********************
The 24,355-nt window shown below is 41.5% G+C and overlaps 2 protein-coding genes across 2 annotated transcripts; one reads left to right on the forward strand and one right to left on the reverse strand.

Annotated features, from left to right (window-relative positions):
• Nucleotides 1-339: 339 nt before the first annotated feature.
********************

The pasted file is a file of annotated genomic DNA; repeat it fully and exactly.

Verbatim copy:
The 24,355-nt window shown below is 41.5% G+C and overlaps 2 protein-coding genes across 2 annotated transcripts; one reads left to right on the forward strand and one right to left on the reverse strand.

Annotated features, from left to right (window-relative positions):
• Nucleotides 1-339: 339 nt before the first annotated feature.